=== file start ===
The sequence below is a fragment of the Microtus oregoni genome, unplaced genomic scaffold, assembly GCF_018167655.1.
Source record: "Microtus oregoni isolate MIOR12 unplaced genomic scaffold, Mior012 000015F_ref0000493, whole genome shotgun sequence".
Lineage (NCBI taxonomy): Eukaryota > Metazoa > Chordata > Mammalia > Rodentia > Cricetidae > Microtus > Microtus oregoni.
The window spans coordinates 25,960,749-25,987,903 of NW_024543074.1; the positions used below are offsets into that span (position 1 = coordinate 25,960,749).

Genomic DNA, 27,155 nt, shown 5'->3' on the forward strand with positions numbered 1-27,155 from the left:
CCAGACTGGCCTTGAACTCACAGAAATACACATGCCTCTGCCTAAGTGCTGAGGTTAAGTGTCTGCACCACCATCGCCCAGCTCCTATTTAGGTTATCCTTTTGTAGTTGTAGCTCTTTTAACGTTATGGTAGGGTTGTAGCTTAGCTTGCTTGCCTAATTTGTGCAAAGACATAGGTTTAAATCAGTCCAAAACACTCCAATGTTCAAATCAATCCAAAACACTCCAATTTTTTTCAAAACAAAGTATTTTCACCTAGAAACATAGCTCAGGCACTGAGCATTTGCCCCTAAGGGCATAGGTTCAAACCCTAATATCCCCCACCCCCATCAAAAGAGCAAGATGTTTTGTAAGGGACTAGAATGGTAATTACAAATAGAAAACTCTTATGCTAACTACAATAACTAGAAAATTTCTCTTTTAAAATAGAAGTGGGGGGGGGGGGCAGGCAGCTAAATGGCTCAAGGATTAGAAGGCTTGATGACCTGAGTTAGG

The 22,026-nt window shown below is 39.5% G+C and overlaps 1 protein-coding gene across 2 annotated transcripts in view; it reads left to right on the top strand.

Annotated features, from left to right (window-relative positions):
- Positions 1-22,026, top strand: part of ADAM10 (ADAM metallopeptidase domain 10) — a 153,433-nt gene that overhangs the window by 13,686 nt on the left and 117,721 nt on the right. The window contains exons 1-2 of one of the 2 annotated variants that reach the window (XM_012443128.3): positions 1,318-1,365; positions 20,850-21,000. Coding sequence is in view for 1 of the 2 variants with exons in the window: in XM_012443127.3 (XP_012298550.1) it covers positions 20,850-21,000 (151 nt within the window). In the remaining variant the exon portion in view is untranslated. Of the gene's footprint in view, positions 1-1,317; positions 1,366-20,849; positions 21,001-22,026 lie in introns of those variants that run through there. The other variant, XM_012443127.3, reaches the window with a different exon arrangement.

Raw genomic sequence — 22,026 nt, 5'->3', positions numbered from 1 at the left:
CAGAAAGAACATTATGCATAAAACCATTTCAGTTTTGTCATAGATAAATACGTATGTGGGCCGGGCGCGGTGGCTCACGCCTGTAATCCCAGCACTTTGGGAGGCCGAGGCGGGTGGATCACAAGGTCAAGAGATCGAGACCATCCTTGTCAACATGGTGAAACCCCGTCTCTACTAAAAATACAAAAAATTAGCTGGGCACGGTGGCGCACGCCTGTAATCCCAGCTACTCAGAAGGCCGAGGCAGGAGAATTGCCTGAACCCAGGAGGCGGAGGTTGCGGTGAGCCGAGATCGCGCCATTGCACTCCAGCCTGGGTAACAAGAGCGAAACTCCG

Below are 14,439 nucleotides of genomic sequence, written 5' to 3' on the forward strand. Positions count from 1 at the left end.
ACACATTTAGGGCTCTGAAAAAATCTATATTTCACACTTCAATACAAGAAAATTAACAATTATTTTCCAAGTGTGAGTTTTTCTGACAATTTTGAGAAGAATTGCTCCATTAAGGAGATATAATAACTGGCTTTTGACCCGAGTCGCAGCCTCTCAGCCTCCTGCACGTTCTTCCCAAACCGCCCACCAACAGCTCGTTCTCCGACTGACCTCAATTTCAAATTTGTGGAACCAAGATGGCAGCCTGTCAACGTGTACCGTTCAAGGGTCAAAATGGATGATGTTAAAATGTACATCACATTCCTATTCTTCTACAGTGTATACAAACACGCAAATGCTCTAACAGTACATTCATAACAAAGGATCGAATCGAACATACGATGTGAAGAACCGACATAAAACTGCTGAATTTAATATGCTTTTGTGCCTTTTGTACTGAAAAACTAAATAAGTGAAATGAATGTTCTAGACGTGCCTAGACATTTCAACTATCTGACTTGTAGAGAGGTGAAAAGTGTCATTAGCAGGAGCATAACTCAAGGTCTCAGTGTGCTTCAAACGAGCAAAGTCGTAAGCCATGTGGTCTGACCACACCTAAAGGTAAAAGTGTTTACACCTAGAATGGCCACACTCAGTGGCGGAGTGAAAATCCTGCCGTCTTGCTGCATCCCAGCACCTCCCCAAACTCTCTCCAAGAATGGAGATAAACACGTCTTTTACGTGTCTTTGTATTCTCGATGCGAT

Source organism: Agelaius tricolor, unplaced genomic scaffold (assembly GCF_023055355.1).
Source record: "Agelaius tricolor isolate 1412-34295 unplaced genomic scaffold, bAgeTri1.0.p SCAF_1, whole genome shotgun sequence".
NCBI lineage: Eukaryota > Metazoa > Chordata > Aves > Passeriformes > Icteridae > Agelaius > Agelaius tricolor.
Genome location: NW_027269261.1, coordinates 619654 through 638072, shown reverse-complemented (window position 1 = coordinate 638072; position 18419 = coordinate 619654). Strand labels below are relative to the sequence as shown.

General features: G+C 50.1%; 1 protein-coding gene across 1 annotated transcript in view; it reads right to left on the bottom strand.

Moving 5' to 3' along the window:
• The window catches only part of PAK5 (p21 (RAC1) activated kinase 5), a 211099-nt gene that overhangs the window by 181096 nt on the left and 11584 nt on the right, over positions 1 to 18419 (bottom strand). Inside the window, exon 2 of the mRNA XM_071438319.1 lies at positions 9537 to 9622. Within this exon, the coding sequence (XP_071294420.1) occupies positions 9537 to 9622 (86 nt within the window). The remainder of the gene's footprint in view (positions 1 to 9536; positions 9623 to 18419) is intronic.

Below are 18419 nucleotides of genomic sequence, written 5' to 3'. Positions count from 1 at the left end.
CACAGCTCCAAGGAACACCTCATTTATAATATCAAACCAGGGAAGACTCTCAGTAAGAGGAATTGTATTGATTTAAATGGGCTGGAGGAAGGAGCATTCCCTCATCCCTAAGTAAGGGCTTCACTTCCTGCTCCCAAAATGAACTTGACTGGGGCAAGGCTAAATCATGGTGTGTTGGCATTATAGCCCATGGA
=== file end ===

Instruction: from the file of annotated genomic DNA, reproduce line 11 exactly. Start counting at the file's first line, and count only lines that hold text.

CAGAAAGAACATTATGCATAAAACCATTTCAGTTTTGTCATAGATAAATACGTATGTGGGCCGGGCGCGGTGGCTCACGCCTGTAATCCCAGCACTTTGGGAGGCCGAGGCGGGTGGATCACAAGGTCAAGAGATCGAGACCATCCTTGTCAACATGGTGAAACCCCGTCTCTACTAAAAATACAAAAAATTAGCTGGGCACGGTGGCGCACGCCTGTAATCCCAGCTACTCAGAAGGCCGAGGCAGGAGAATTGCCTGAACCCAGGAGGCGGAGGTTGCGGTGAGCCGAGATCGCGCCATTGCACTCCAGCCTGGGTAACAAGAGCGAAACTCCG